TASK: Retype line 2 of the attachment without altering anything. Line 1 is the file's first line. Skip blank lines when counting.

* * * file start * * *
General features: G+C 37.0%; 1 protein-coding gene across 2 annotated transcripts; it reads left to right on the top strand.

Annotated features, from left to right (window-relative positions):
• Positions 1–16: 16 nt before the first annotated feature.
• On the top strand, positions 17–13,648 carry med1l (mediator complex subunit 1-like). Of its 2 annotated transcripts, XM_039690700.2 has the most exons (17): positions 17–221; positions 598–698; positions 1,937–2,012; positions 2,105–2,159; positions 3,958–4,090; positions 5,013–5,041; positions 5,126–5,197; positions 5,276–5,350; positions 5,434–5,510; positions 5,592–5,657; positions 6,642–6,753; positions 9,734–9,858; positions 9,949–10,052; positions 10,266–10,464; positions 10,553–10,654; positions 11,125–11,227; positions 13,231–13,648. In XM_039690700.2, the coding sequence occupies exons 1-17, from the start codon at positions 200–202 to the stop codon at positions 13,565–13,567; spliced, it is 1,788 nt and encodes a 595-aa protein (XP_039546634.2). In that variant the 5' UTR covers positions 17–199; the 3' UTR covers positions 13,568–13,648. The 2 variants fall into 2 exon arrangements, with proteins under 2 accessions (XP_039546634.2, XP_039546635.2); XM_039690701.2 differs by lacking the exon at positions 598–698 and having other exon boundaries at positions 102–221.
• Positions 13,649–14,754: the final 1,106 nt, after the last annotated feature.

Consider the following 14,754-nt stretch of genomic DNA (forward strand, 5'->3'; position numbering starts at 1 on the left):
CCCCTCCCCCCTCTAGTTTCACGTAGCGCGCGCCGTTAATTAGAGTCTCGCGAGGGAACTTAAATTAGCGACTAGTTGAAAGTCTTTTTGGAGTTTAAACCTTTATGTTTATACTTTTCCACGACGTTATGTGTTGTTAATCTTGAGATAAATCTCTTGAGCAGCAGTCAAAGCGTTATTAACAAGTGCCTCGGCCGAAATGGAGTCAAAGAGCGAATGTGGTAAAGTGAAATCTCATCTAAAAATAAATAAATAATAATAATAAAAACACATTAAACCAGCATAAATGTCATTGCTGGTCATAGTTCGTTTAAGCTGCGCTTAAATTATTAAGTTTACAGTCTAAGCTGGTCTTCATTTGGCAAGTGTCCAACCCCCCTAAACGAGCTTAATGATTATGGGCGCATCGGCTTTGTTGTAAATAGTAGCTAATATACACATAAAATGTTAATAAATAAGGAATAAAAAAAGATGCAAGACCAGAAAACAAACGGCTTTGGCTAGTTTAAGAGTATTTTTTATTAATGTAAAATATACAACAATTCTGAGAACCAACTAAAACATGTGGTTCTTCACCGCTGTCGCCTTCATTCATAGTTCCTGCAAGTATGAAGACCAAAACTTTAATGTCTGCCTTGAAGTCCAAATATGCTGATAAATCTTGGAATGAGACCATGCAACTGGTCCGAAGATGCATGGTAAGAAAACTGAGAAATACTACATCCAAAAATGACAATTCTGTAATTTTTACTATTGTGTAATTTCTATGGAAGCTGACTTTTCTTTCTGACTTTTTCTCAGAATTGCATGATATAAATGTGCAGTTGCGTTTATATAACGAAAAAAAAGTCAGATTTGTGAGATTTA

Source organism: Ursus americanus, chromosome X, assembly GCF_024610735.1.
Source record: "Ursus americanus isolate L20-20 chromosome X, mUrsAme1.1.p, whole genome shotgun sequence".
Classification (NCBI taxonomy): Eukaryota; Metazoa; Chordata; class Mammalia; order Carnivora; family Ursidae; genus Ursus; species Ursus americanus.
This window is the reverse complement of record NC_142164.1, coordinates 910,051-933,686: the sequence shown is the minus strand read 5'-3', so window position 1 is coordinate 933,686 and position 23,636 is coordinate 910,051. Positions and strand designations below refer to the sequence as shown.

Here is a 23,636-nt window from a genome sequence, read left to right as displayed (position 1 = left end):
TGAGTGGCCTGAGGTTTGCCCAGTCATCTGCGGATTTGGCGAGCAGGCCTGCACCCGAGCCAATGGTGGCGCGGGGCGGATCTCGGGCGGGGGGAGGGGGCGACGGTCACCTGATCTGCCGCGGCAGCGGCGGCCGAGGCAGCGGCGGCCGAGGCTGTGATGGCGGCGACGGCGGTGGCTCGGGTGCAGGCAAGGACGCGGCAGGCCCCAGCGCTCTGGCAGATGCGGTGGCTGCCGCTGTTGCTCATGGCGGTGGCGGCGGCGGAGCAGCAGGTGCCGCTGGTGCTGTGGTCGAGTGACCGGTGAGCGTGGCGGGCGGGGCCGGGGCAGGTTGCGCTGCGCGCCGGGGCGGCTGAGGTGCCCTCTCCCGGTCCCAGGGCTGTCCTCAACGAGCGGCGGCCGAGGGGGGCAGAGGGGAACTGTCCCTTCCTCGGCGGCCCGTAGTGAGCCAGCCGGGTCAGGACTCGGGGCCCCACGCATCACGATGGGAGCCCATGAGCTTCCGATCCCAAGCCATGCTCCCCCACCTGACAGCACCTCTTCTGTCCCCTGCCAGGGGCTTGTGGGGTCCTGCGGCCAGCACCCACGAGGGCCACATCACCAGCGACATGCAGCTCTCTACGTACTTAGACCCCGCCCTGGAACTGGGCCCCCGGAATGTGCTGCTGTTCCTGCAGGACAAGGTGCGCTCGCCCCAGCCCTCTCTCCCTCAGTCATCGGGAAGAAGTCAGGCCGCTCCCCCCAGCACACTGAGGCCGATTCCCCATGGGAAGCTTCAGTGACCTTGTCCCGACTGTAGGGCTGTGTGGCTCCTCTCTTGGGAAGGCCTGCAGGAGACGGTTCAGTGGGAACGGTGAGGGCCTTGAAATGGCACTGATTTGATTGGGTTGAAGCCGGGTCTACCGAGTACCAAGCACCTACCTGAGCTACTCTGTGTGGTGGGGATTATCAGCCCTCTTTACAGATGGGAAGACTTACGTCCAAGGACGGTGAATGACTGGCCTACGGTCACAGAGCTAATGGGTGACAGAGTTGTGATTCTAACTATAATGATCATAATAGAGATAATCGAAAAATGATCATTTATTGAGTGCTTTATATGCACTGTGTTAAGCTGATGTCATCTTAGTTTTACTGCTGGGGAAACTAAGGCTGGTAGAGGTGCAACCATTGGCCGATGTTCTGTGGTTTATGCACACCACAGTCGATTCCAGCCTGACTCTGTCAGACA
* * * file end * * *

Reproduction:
Annotated features, from left to right (window-relative positions):